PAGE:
This is part of what’s behind the farm-to-table and slow-food movements. Greater transparency, higher quality and local jobs. By manufacturing value-added, freeze-dried snack food products in rural communities, close to where they’re produced, I want to help do my part of being a solution to this problem. I also considered it vital to combine my philanthropic passion and past with my company values by working to create a job training/re-entry program for formerly incarcerated black, indigenous and people of color (BIPOC). 

Q: How did you network, find communities and make the connections you needed to succeed?

Typically, finding the community partner for manufacturing is the easy part, while building the relationships and networks are the hard part. 

For me, on my journey, it’s been exactly the opposite. In fact, growing my network and connections has been remarkably painless. I attended many trade shows and conventions, and generally found people to be very open and generous with their time. I attended more workshops, classes and seminars than I can count, and was always impressed by the quality of the educators. My personal and professional relationships never once hesitated when it came to helping me procure mentorships and curate a team of experts to support me on my journey. 

Finding the right community partner, however, was initially more problematic. In fact, the Port of Cascade Locks, which we had selected as the location for our first Puff Factory, inexplicably broke our leasing agreement. It was quite shocking and unexpected, as we had thought our vision of good-paying jobs in a rural community would be shared by the community leaders. Even worse, its breach of contract proved to be one of the largest, and most costly, setbacks we could have imagined. That single breach, which happened nearly four years ago, is still impacting us to this day, and we have had to file a claim in federal court under Section 1981 and Section 1983 of the Civil Rights Act.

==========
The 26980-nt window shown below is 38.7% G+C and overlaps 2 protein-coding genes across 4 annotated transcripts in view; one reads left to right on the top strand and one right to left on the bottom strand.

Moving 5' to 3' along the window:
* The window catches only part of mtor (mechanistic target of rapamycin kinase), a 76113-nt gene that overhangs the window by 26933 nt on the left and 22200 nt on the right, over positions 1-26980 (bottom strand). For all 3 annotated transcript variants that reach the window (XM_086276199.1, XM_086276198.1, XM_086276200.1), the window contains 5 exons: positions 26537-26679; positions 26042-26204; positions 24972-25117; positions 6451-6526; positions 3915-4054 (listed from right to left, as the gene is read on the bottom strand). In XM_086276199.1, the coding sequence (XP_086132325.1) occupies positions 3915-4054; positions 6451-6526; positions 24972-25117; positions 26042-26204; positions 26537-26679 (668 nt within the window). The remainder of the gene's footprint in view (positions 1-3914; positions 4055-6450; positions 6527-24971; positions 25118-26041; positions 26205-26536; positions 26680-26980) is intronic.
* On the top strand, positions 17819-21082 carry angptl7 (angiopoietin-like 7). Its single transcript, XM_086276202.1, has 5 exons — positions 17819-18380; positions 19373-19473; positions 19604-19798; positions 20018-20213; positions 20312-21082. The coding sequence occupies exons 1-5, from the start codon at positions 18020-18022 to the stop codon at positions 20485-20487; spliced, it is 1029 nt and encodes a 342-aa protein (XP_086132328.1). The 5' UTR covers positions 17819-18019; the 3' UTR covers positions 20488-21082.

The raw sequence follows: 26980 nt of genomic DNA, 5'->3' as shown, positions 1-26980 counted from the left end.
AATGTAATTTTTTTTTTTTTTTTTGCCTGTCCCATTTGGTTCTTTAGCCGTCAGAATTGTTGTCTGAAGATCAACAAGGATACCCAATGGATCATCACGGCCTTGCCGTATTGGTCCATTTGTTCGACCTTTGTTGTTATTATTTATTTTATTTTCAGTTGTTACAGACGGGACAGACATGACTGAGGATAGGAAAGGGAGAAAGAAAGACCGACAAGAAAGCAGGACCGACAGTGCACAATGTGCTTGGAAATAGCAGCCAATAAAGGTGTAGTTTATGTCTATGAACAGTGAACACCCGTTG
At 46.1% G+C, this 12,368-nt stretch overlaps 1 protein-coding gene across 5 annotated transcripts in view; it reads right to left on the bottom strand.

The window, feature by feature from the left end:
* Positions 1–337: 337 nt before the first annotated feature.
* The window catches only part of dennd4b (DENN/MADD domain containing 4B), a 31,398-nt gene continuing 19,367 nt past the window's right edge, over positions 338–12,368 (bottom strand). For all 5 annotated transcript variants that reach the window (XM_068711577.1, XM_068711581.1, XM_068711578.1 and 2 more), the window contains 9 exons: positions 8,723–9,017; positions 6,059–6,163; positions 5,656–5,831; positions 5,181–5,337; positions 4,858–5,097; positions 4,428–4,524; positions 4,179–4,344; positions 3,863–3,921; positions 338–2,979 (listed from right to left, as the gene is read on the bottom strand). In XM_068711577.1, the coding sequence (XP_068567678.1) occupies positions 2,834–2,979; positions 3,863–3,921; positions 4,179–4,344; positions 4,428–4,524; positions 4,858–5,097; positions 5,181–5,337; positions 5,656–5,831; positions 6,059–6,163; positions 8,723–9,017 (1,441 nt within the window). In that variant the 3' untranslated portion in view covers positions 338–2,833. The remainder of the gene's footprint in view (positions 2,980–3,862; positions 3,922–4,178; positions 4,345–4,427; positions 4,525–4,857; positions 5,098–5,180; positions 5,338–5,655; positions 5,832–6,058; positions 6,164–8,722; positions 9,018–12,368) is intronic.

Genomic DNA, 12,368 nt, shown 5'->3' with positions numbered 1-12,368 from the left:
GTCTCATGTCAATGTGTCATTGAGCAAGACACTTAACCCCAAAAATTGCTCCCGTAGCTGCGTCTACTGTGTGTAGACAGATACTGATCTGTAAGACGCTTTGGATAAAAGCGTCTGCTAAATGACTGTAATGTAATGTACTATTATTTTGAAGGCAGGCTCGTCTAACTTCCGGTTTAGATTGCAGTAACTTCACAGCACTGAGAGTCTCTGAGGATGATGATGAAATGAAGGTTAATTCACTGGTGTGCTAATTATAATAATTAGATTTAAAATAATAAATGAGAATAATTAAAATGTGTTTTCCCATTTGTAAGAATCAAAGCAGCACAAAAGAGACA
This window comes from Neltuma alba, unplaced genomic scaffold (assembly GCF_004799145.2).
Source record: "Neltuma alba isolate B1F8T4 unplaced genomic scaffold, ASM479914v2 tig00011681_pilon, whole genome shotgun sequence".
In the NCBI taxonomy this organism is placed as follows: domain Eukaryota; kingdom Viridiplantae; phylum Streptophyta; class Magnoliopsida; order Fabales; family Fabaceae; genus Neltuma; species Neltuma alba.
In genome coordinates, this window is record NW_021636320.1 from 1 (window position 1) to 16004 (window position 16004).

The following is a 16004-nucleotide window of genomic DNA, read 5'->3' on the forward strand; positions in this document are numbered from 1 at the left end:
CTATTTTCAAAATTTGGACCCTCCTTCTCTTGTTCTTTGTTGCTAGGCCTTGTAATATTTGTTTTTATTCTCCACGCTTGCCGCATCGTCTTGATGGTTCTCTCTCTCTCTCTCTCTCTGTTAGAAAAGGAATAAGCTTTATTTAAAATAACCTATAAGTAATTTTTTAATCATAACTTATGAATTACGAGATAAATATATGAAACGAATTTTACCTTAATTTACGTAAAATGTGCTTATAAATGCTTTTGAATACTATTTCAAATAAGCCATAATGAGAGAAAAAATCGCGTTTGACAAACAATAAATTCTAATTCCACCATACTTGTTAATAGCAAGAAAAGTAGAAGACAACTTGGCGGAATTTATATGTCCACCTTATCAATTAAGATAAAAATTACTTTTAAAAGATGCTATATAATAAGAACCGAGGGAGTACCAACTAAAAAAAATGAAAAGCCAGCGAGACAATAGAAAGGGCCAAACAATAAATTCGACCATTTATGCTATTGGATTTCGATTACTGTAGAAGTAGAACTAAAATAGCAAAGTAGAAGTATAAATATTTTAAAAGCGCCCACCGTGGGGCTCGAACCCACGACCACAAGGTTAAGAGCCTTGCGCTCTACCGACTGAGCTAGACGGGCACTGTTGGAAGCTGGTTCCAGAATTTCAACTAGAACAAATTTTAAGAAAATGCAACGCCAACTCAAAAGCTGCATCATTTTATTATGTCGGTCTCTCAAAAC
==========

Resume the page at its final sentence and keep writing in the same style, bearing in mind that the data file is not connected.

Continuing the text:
In the end, we have been able to find a solid partner with the community of Hood River, where we have built The Puff Factory, Hood River. To say that it’s been a night and day experience working with them is an understatement.

Q: What is the most valuable lesson you’ve learned as the founder of your own company?

Choose people based on your gut. It is uncanny, but when I look at how I came to rely on those who contributed to my setbacks, it’s because I didn’t listen to my gut. Conversely, when I look at the people I have been able to rely on time and again to come through, it’s because I knew in my gut that I could trust them. 

By way of example, our angel investors–Taste Thirst run by Michael Wilson and Adeline Fong–have been remarkably steadfast in their support of my business. I can’t think of a better example of listening to my gut. I chose them because I knew that their first and foremost desire was to make me, and my company, better.

Q: What is your advice for other entrepreneurs trying to scale their companies? 

While every company has the same imperative to scale, it’s important to remember that scaling successfully is not a one-size-fits-all approach. For example, while Reid Hoffman’s Blitzscaling is a must-read for anyone launching a consumer-focused SaaS company, the complexities and infrastructure requirements for value-added food manufacturing are entirely different. 

In a food manufacturing business, everything from the growing to the processing is about much more than just speed. It’s about quality and reliability and, most-importantly, safety. Because, while an error with TikTok may result in a video that doesn’t play, an error in a food supply chain could result in sickness, or worse. 

Q: What is your advice for other female founders and women of color at the beginning of their entrepreneurial journeys?

Be willing to risk it all. It’s not going to be easy, and there will be times when it seems like you are not going to get to the other side; this is the time that you need to double down on your efforts. On the days when you are feeling your absolute worst, these are times you wear your best suit.

Give people a reason to help you. There is no shortage of great people out there who will stand shoulder to shoulder with you to make your vision a reality. But, your job is to make it clear to them why they should.